According to Ehrman, most of the errors were simply innocent mistakes. Nodding scribes in monasteries, skipping a passage or reading one twice, poor penmanship leading to "wrong" words and just plain ignorance was often responsible. More serious were those changes imposed by copyists to "correct" a passage. The meaning was incorrect or a citation listed in order to make a point. One significant insertion referred to Jesus' genealogy as coming directly from Abraham. Another is the variations in the portrayal of Joseph, Mary's husband. Or "betrothed" as some scribes depicted him. The difference hinged on whether Joseph was Jesus' biological father, which impacted the concept of "virgin" birth.
Ehrman goes on to describe the rise of the "Higher Criticism" in the 18th and 19th Centuries. Calling this text analysis movement "The Quest for Origins", he describes the work of such scholars as Richard Simon, Richard Bentley, Johann Bengel, Johann Wettstein and others. Each was a serious analyst, bent on devising new analytical techniques. As these methods were successively applied, yet more revelations emerged. Inevitably, some of these were theological, with fresh characterisations of Jesus resulting. Certain texts depicted him as either angry or compassionate in a given circumstance. Others portrayed him in conflicting views of his confronting his end. Some of these depictions again raised the issue of what kind of being Jesus was. In an aside, Ehrman considers how the "gospels" changed the view of Christian society toward its own women and that regarding the Jews. Ehrman notes the irony of Jesus being born and living as a Jew, yet whose life and supposed sayings were tranformed into one of the most Jew-repressing forces in history. It was a simple matter, Ehrman shows, to change texts to present an anti-Jewish orthodoxy.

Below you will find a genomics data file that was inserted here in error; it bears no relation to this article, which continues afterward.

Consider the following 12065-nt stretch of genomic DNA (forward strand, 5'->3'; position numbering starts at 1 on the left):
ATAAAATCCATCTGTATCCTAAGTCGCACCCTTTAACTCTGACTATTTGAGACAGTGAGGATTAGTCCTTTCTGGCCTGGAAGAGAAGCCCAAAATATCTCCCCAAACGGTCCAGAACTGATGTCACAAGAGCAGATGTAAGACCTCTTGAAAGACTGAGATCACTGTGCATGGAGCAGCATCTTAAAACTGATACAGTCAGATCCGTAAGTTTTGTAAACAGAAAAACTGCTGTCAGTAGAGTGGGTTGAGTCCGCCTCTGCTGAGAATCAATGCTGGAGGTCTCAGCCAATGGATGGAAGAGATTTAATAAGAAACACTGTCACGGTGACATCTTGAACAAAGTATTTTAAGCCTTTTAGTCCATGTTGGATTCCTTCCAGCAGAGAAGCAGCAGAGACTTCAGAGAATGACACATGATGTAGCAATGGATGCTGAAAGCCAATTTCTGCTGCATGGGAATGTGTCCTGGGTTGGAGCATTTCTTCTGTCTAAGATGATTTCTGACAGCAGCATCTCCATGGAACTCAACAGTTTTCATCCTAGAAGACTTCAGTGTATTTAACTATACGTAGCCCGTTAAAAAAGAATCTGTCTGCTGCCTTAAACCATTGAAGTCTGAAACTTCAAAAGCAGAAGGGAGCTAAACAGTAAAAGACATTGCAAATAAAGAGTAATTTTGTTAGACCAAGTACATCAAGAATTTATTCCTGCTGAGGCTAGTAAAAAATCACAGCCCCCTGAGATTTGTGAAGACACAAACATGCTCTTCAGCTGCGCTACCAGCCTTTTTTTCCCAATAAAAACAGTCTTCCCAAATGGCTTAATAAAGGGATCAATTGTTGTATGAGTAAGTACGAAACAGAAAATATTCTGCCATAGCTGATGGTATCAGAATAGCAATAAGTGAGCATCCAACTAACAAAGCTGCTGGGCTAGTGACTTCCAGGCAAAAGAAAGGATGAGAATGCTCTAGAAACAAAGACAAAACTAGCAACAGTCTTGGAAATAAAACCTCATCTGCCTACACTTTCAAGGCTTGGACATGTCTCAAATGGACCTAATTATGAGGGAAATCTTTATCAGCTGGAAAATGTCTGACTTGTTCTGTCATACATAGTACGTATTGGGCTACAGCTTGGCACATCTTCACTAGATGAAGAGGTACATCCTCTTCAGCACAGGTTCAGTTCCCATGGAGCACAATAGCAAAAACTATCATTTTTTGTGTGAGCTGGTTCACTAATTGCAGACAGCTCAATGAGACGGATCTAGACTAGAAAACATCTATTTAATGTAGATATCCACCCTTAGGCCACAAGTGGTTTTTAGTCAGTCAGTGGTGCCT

Ehrman's book, which is derived from an earlier and larger text, is one of the first to delineate the issue of modifying sacred texts. His style is light and conversational. It must be a delight to attend his lectures. Since he documents his sources and explains the changes in the text as far as he can follow them, the book is a valuable resource. That there are those who will condemn him for raising these issues is undeniable. Yet, so is the case he presents. It's a book well worth reading - perhaps more than once. [stephen a. haines - Ottawa, Canada]